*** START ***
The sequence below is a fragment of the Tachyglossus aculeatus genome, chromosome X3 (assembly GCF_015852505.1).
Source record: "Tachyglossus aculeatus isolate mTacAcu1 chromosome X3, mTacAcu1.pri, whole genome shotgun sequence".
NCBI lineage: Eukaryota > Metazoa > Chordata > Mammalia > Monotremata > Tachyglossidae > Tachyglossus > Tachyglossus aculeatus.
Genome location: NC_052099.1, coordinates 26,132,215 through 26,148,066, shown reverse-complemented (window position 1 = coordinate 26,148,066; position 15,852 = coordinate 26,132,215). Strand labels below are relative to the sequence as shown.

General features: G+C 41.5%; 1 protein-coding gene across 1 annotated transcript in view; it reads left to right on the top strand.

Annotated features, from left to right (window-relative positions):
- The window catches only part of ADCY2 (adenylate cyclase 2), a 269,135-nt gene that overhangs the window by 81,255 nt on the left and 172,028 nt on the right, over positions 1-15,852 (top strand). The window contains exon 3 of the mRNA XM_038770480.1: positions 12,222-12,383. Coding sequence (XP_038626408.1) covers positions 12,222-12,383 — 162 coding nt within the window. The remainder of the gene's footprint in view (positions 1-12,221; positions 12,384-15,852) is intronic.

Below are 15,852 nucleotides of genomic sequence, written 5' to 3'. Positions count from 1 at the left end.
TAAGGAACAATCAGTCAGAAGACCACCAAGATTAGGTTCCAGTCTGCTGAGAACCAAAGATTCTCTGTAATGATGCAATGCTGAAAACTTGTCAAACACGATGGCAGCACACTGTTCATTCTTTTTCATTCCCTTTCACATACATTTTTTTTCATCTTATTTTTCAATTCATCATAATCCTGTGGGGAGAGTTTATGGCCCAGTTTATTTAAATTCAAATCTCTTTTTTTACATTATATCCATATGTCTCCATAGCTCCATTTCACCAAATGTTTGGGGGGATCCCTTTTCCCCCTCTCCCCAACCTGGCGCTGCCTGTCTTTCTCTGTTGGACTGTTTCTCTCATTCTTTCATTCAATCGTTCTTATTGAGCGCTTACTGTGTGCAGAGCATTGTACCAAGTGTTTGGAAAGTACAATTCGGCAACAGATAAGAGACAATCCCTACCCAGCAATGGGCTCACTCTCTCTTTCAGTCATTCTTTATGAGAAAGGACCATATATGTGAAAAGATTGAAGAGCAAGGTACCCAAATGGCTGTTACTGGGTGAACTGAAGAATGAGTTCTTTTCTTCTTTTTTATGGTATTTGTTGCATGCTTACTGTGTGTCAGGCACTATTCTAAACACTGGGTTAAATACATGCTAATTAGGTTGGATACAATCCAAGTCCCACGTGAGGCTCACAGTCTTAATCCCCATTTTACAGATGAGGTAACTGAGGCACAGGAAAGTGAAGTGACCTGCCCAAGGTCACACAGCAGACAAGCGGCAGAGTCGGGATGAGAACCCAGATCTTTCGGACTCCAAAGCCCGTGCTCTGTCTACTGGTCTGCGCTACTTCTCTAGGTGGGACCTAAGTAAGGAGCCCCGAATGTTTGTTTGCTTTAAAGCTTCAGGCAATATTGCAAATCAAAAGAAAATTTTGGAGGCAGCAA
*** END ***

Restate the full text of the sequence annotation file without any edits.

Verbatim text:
The sequence below is a fragment of the Tachyglossus aculeatus genome, chromosome X3 (assembly GCF_015852505.1).
Source record: "Tachyglossus aculeatus isolate mTacAcu1 chromosome X3, mTacAcu1.pri, whole genome shotgun sequence".
NCBI lineage: Eukaryota > Metazoa > Chordata > Mammalia > Monotremata > Tachyglossidae > Tachyglossus > Tachyglossus aculeatus.
Genome location: NC_052099.1, coordinates 26,132,215 through 26,148,066, shown reverse-complemented (window position 1 = coordinate 26,148,066; position 15,852 = coordinate 26,132,215). Strand labels below are relative to the sequence as shown.

General features: G+C 41.5%; 1 protein-coding gene across 1 annotated transcript in view; it reads left to right on the top strand.

Annotated features, from left to right (window-relative positions):
- The window catches only part of ADCY2 (adenylate cyclase 2), a 269,135-nt gene that overhangs the window by 81,255 nt on the left and 172,028 nt on the right, over positions 1-15,852 (top strand). The window contains exon 3 of the mRNA XM_038770480.1: positions 12,222-12,383. Coding sequence (XP_038626408.1) covers positions 12,222-12,383 — 162 coding nt within the window. The remainder of the gene's footprint in view (positions 1-12,221; positions 12,384-15,852) is intronic.

Below are 15,852 nucleotides of genomic sequence, written 5' to 3'. Positions count from 1 at the left end.
TAAGGAACAATCAGTCAGAAGACCACCAAGATTAGGTTCCAGTCTGCTGAGAACCAAAGATTCTCTGTAATGATGCAATGCTGAAAACTTGTCAAACACGATGGCAGCACACTGTTCATTCTTTTTCATTCCCTTTCACATACATTTTTTTTCATCTTATTTTTCAATTCATCATAATCCTGTGGGGAGAGTTTATGGCCCAGTTTATTTAAATTCAAATCTCTTTTTTTACATTATATCCATATGTCTCCATAGCTCCATTTCACCAAATGTTTGGGGGGATCCCTTTTCCCCCTCTCCCCAACCTGGCGCTGCCTGTCTTTCTCTGTTGGACTGTTTCTCTCATTCTTTCATTCAATCGTTCTTATTGAGCGCTTACTGTGTGCAGAGCATTGTACCAAGTGTTTGGAAAGTACAATTCGGCAACAGATAAGAGACAATCCCTACCCAGCAATGGGCTCACTCTCTCTTTCAGTCATTCTTTATGAGAAAGGACCATATATGTGAAAAGATTGAAGAGCAAGGTACCCAAATGGCTGTTACTGGGTGAACTGAAGAATGAGTTCTTTTCTTCTTTTTTATGGTATTTGTTGCATGCTTACTGTGTGTCAGGCACTATTCTAAACACTGGGTTAAATACATGCTAATTAGGTTGGATACAATCCAAGTCCCACGTGAGGCTCACAGTCTTAATCCCCATTTTACAGATGAGGTAACTGAGGCACAGGAAAGTGAAGTGACCTGCCCAAGGTCACACAGCAGACAAGCGGCAGAGTCGGGATGAGAACCCAGATCTTTCGGACTCCAAAGCCCGTGCTCTGTCTACTGGTCTGCGCTACTTCTCTAGGTGGGACCTAAGTAAGGAGCCCCGAATGTTTGTTTGCTTTAAAGCTTCAGGCAATATTGCAAATCAAAAGAAAATTTTGGAGGCAGCAA